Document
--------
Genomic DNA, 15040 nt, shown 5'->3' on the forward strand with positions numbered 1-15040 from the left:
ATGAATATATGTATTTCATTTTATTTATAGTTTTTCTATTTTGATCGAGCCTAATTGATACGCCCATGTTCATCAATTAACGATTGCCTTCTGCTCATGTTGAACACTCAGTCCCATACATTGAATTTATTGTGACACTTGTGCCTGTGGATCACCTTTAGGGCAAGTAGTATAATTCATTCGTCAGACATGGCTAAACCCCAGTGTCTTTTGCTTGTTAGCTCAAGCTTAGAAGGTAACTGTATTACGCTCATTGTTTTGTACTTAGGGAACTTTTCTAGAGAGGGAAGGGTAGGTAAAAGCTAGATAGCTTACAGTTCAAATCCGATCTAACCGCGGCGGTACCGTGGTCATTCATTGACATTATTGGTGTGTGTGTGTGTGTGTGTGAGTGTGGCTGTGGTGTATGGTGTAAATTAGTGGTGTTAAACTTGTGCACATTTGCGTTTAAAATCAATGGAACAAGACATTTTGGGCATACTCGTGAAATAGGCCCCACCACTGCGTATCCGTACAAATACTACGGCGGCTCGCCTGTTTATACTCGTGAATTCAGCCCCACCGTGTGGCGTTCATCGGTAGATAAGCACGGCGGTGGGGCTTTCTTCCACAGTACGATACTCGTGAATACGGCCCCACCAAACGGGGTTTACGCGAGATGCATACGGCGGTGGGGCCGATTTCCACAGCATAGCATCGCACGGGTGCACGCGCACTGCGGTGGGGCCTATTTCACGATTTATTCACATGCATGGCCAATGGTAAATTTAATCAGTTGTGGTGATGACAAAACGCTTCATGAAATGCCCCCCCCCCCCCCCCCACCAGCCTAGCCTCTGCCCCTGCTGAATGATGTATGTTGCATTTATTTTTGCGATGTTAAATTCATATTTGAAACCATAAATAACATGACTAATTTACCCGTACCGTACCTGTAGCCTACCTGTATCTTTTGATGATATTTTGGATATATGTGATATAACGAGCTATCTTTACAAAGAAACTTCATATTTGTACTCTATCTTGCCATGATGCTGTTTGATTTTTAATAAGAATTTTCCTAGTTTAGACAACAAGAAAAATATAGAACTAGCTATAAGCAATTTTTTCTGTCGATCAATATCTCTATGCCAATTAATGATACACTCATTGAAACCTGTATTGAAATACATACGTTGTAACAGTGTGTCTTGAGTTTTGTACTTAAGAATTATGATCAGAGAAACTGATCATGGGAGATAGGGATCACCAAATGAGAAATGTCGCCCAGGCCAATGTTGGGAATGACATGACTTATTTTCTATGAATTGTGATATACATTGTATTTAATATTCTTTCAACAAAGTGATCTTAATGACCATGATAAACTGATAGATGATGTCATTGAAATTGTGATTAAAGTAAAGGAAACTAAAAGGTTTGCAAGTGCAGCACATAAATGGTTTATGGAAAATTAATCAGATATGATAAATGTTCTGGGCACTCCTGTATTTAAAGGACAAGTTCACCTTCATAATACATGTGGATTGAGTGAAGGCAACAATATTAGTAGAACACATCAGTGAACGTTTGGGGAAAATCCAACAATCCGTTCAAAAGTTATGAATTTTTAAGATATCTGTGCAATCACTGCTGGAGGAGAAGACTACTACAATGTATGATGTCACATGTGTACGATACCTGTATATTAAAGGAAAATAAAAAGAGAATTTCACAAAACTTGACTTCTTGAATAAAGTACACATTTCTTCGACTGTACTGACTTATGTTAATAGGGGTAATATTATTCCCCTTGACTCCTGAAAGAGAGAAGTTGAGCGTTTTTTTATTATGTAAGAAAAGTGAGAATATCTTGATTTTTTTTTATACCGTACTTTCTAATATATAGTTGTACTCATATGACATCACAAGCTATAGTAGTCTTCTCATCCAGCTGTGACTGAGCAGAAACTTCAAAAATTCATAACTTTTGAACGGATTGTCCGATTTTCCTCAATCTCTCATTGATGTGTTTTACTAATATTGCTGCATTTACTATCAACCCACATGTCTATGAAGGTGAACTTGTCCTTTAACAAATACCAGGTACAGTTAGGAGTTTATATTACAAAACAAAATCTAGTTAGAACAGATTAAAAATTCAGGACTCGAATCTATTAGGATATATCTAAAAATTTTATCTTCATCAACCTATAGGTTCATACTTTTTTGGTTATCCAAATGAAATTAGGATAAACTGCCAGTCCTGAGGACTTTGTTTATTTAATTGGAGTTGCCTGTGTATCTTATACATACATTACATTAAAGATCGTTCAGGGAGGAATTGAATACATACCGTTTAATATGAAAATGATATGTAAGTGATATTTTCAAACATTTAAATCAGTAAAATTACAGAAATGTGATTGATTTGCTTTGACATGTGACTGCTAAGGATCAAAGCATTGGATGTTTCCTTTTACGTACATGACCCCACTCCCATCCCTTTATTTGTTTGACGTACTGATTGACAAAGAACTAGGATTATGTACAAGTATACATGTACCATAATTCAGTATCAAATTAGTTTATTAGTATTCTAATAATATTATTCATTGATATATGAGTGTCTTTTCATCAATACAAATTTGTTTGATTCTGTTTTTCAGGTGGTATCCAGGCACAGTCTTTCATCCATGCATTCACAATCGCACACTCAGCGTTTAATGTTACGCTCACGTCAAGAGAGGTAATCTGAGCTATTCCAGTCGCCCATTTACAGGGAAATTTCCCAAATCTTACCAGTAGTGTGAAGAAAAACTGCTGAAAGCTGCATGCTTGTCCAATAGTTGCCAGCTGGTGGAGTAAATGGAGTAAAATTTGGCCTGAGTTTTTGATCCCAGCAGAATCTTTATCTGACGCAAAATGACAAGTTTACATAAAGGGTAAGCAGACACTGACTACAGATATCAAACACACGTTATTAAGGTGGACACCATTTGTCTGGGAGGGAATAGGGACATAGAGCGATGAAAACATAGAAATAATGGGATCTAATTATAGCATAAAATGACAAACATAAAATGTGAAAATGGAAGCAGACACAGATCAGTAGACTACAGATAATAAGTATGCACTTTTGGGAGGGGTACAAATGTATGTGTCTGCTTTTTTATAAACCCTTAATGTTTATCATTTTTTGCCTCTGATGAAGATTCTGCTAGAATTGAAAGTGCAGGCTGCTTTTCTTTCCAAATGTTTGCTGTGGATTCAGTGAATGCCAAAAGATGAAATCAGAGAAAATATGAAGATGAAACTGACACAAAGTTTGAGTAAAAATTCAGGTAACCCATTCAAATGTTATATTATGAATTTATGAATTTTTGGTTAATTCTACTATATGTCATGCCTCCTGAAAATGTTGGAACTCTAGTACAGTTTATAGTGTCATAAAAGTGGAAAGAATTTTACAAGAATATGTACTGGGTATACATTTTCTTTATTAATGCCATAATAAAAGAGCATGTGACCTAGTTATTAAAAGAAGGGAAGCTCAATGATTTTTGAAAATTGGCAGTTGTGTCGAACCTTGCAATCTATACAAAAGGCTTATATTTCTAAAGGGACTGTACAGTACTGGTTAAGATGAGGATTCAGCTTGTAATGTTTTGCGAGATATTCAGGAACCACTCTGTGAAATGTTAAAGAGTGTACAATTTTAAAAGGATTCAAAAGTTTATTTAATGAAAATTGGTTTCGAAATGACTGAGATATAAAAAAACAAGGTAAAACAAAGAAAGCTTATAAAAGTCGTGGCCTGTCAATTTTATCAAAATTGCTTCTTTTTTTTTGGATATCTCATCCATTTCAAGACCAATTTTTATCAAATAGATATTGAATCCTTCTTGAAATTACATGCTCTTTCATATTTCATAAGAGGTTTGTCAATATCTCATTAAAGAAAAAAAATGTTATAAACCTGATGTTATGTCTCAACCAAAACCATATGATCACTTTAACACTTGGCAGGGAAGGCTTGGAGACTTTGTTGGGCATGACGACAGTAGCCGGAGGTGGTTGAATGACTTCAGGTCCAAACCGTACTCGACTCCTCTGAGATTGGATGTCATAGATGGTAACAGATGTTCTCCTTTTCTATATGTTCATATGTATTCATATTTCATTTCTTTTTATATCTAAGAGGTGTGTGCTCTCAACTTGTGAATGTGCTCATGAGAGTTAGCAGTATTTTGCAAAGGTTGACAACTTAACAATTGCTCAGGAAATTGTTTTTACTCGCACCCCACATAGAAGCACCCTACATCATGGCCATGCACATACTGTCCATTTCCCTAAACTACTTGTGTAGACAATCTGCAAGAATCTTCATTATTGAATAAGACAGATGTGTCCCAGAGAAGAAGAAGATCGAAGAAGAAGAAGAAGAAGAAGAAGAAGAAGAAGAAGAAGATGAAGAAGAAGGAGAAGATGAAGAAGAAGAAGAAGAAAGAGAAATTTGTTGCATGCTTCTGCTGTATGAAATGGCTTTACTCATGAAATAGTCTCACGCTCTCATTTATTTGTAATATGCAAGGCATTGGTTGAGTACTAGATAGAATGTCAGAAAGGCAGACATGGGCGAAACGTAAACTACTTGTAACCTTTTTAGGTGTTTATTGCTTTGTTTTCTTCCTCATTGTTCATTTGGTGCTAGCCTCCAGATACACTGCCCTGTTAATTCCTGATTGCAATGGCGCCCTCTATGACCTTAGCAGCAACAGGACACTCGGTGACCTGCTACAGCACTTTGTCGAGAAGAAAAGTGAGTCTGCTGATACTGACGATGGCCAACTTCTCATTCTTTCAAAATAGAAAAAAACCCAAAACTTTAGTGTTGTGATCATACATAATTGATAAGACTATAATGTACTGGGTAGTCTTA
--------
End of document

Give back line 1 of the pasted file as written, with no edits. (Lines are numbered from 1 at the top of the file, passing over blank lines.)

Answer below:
Genomic DNA, 15040 nt, shown 5'->3' on the forward strand with positions numbered 1-15040 from the left: